Incubus

For 5 years, I’ve sat at this corner every night, muttering the words Mama taught me to keep the spirits at bay.
“Just keep saying it until you can’t feel them around anymore.” She said the first night they came, I just turned 16 the day before.
“Kumakuma paiwa.” I said it over and over until I could feel their presence no more. But as soon as I closed my eyes, they pounced on me. Literally tearing off my clothes, they molested me till I passed out.

Mama came into my room the next morning, to find me crying. “I think I’m possessed!” I wept, starring at my blood stained sheets. “Mama! A ghost raped me! Two ghosts!” I had lost my mind.
“Shh,” she put her hands over my mouth “don’t speak of them like that, or they’ll be more brutal tomorrow.”

I would come to find out that day that I had been chosen, out of my five sisters, to “service” the gods. Each family in my tribe took turns to present a virgin to the gods in exchange for protection, it was my family’s turn and the gods had chosen me.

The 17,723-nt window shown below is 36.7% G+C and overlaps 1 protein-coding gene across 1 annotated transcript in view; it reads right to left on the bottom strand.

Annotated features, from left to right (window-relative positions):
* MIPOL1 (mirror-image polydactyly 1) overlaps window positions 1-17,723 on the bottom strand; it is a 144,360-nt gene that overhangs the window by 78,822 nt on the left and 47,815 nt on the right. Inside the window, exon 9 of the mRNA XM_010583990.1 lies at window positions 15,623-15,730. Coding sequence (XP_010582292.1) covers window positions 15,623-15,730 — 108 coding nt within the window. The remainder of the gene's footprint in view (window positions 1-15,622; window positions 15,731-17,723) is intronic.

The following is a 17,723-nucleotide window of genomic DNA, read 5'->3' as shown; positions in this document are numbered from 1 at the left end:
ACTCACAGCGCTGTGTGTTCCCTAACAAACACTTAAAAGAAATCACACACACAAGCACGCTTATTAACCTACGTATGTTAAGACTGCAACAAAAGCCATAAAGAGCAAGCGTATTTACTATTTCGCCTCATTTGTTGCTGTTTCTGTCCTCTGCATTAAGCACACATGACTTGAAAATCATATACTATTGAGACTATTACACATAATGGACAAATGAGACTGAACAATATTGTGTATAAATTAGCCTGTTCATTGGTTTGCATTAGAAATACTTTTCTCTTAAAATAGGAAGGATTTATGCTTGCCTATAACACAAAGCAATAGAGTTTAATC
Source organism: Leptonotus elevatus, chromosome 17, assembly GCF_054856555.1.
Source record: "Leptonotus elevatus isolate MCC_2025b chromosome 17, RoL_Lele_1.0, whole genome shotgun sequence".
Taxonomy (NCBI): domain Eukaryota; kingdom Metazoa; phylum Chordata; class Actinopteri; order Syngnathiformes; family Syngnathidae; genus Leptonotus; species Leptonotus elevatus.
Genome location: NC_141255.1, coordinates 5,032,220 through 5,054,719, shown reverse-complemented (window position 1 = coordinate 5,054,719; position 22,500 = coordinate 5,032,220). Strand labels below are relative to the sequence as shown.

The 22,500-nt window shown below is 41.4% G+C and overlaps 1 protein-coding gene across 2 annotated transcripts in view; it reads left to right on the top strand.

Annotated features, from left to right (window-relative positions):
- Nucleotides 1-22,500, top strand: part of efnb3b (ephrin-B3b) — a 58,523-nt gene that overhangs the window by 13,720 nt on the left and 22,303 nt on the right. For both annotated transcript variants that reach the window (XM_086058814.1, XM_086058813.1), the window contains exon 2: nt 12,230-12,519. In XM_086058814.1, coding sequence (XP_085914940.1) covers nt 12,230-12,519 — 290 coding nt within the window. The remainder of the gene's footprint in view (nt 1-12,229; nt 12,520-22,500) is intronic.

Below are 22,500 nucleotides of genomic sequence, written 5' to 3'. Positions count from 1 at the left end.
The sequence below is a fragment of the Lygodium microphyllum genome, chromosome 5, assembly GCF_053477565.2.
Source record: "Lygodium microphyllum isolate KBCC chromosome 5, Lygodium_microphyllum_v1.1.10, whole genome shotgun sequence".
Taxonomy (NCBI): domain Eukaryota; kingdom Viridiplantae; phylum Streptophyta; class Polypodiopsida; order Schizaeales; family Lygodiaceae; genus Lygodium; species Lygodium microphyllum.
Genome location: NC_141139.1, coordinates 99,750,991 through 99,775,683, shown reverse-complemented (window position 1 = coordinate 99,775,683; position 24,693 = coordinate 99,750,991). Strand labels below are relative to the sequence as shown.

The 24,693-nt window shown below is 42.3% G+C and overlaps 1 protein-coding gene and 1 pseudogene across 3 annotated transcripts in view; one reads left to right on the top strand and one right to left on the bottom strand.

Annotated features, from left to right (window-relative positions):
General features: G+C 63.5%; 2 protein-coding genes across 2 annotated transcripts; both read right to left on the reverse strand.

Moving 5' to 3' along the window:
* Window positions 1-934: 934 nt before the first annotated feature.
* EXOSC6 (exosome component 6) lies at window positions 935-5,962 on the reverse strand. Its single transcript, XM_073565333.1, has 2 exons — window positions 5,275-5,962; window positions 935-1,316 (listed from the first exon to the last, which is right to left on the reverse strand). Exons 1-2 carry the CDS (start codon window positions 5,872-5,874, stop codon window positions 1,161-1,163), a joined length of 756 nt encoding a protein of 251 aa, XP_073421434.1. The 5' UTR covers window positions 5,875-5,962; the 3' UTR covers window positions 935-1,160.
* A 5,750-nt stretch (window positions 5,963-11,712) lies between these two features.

“You need to see this as a privilege my child.” Mama said, bathing me in the yard.
Part of the rites included that I’m bathed in public, it was a sign to all that I now belonged to the gods.
I stood there, petrified, why was I not required to die instead.

But it didn’t take very long before I got used to them. In due time, I came to figure out that they visited between the hours of midnight and 4:00am. They couldn’t have their way if I kept my eyes open. So, I stayed up, on the nights I could, muttering the words to keep myself from being ravaged by the gods of our land. And on the nights that I couldn’t keep awake, I’ll let them have their way and wake up at daybreak in a pool of my blood. Yes, I bled every time.

Three times I tried to kill my self, but I wouldn’t die. The first time, I tried to drown myself in Kasamika river, I was washed to the river bank and rescued by the fisher men. The second time time, I drank a mixture of the poisonous Epkekem leaves. I fell ill for a few days and bounced back to health, stronger than ever. Finally, I cut my wrist. I watched a trickle of blood drip into my palm and that was all.
As Mama washed my wrist that evening, she looked into my face and said, “Stop trying my child, only the gods can take your life.”